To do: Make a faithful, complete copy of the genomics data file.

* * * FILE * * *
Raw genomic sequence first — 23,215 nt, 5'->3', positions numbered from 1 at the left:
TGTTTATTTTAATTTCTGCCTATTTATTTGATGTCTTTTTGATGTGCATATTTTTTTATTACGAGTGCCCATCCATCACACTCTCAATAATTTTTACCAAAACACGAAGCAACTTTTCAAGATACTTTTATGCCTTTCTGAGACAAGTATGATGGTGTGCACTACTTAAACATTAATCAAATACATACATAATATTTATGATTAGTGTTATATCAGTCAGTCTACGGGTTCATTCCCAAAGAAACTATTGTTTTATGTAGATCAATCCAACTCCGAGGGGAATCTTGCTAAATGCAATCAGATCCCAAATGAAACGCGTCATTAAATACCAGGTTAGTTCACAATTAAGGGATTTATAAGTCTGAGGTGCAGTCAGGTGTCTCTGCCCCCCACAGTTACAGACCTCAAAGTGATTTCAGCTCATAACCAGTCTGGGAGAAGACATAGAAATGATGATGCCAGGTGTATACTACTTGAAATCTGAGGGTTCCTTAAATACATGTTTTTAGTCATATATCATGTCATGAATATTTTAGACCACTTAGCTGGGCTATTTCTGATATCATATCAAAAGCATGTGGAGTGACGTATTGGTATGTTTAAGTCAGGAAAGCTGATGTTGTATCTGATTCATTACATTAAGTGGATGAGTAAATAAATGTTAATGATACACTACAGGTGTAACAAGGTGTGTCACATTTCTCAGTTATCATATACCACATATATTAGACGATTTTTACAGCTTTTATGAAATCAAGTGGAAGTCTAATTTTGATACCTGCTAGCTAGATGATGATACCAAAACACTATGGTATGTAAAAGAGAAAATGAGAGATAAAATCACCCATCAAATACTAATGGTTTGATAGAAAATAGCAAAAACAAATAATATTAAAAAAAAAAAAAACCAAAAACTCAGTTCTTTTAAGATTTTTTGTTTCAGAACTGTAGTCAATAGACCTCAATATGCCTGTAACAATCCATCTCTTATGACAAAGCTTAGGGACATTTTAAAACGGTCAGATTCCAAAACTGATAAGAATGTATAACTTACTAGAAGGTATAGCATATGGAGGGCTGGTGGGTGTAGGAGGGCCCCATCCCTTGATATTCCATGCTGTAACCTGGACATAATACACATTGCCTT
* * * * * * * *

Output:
Raw genomic sequence first — 23,215 nt, 5'->3', positions numbered from 1 at the left:
TGTTTATTTTAATTTCTGCCTATTTATTTGATGTCTTTTTGATGTGCATATTTTTTTATTACGAGTGCCCATCCATCACACTCTCAATAATTTTTACCAAAACACGAAGCAACTTTTCAAGATACTTTTATGCCTTTCTGAGACAAGTATGATGGTGTGCACTACTTAAACATTAATCAAATACATACATAATATTTATGATTAGTGTTATATCAGTCAGTCTACGGGTTCATTCCCAAAGAAACTATTGTTTTATGTAGATCAATCCAACTCCGAGGGGAATCTTGCTAAATGCAATCAGATCCCAAATGAAACGCGTCATTAAATACCAGGTTAGTTCACAATTAAGGGATTTATAAGTCTGAGGTGCAGTCAGGTGTCTCTGCCCCCCACAGTTACAGACCTCAAAGTGATTTCAGCTCATAACCAGTCTGGGAGAAGACATAGAAATGATGATGCCAGGTGTATACTACTTGAAATCTGAGGGTTCCTTAAATACATGTTTTTAGTCATATATCATGTCATGAATATTTTAGACCACTTAGCTGGGCTATTTCTGATATCATATCAAAAGCATGTGGAGTGACGTATTGGTATGTTTAAGTCAGGAAAGCTGATGTTGTATCTGATTCATTACATTAAGTGGATGAGTAAATAAATGTTAATGATACACTACAGGTGTAACAAGGTGTGTCACATTTCTCAGTTATCATATACCACATATATTAGACGATTTTTACAGCTTTTATGAAATCAAGTGGAAGTCTAATTTTGATACCTGCTAGCTAGATGATGATACCAAAACACTATGGTATGTAAAAGAGAAAATGAGAGATAAAATCACCCATCAAATACTAATGGTTTGATAGAAAATAGCAAAAACAAATAATATTAAAAAAAAAAAAAACCAAAAACTCAGTTCTTTTAAGATTTTTTGTTTCAGAACTGTAGTCAATAGACCTCAATATGCCTGTAACAATCCATCTCTTATGACAAAGCTTAGGGACATTTTAAAACGGTCAGATTCCAAAACTGATAAGAATGTATAACTTACTAGAAGGTATAGCATATGGAGGGCTGGTGGGTGTAGGAGGGCCCCATCCCTTGATATTCCATGCTGTAACCTGGACATAATACACATTGCCTT